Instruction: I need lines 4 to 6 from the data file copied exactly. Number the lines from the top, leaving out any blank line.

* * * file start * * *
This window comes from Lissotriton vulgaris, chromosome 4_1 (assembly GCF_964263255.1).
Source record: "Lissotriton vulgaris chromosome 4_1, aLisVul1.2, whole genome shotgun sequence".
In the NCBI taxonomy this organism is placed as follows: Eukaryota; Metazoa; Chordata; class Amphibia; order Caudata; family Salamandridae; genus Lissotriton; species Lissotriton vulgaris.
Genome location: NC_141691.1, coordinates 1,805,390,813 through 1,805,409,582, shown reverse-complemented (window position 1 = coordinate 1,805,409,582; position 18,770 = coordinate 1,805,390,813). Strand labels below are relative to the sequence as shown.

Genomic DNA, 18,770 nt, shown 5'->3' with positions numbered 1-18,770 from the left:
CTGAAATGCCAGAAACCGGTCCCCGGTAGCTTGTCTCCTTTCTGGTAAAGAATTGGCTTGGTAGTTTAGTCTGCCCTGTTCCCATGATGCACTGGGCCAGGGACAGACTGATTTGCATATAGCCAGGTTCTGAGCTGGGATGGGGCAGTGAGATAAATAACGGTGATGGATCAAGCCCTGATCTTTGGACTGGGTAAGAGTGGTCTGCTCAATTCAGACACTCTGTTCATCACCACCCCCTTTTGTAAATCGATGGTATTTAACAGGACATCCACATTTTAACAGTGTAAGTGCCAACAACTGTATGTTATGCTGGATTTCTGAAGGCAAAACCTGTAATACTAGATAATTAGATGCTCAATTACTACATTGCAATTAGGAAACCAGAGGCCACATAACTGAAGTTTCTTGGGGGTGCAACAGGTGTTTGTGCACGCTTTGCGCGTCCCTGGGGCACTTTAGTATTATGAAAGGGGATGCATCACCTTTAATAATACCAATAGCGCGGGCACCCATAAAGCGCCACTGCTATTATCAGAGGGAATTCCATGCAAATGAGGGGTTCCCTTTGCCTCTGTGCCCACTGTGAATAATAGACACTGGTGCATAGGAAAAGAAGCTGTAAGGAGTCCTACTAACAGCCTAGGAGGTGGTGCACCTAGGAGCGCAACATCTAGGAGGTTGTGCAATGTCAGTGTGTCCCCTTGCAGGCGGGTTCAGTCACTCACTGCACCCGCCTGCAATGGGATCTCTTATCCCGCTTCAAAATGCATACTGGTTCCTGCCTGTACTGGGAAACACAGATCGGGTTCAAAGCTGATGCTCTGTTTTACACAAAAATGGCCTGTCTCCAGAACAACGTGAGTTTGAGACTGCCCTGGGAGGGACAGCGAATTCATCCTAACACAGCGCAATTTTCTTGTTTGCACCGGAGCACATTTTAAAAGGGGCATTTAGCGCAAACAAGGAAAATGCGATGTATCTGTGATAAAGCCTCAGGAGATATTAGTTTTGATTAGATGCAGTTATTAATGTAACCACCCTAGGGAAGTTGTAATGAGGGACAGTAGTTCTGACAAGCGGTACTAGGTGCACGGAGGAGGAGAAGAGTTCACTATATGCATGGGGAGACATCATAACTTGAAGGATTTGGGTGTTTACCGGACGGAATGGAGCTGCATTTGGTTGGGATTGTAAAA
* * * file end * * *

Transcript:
Genome location: NC_141691.1, coordinates 1,805,390,813 through 1,805,409,582, shown reverse-complemented (window position 1 = coordinate 1,805,409,582; position 18,770 = coordinate 1,805,390,813). Strand labels below are relative to the sequence as shown.

Genomic DNA, 18,770 nt, shown 5'->3' with positions numbered 1-18,770 from the left:
CTGAAATGCCAGAAACCGGTCCCCGGTAGCTTGTCTCCTTTCTGGTAAAGAATTGGCTTGGTAGTTTAGTCTGCCCTGTTCCCATGATGCACTGGGCCAGGGACAGACTGATTTGCATATAGCCAGGTTCTGAGCTGGGATGGGGCAGTGAGATAAATAACGGTGATGGATCAAGCCCTGATCTTTGGACTGGGTAAGAGTGGTCTGCTCAATTCAGACACTCTGTTCATCACCACCCCCTTTTGTAAATCGATGGTATTTAACAGGACATCCACATTTTAACAGTGTAAGTGCCAACAACTGTATGTTATGCTGGATTTCTGAAGGCAAAACCTGTAATACTAGATAATTAGATGCTCAATTACTACATTGCAATTAGGAAACCAGAGGCCACATAACTGAAGTTTCTTGGGGGTGCAACAGGTGTTTGTGCACGCTTTGCGCGTCCCTGGGGCACTTTAGTATTATGAAAGGGGATGCATCACCTTTAATAATACCAATAGCGCGGGCACCCATAAAGCGCCACTGCTATTATCAGAGGGAATTCCATGCAAATGAGGGGTTCCCTTTGCCTCTGTGCCCACTGTGAATAATAGACACTGGTGCATAGGAAAAGAAGCTGTAAGGAGTCCTACTAACAGCCTAGGAGGTGGTGCACCTAGGAGCGCAACATCTAGGAGGTTGTGCAATGTCAGTGTGTCCCCTTGCAGGCGGGTTCAGTCACTCACTGCACCCGCCTGCAATGGGATCTCTTATCCCGCTTCAAAATGCATACTGGTTCCTGCCTGTACTGGGAAACACAGATCGGGTTCAAAGCTGATGCTCTGTTTTACACAAAAATGGCCTGTCTCCAGAACAACGTGAGTTTGAGACTGCCCTGGGAGGGACAGCGAATTCATCCTAACACAGCGCAATTTTCTTGTTTGCACCGGAGCACATTTTAAAAGGGGCATTTAGCGCAAACAAGGAAAATGCGATGTATCTGTGATAAAGCCTCAGGAGATATTAGTTTTGATTAGATGCAGTTATTAATGTAACCACCCTAGGGAAGTTGTAATGAGGGACAGTAGTTCTGACAAGCGGTACTAGGTGCACGGAGGAGGAGAAGAGTTCACTATATGCATGGGGAGACATCATAACTTGAAGGATTTGGGTGTTTACCGGACGGAATGGAGCTGCATTTGGTTGGGATTGTAAAA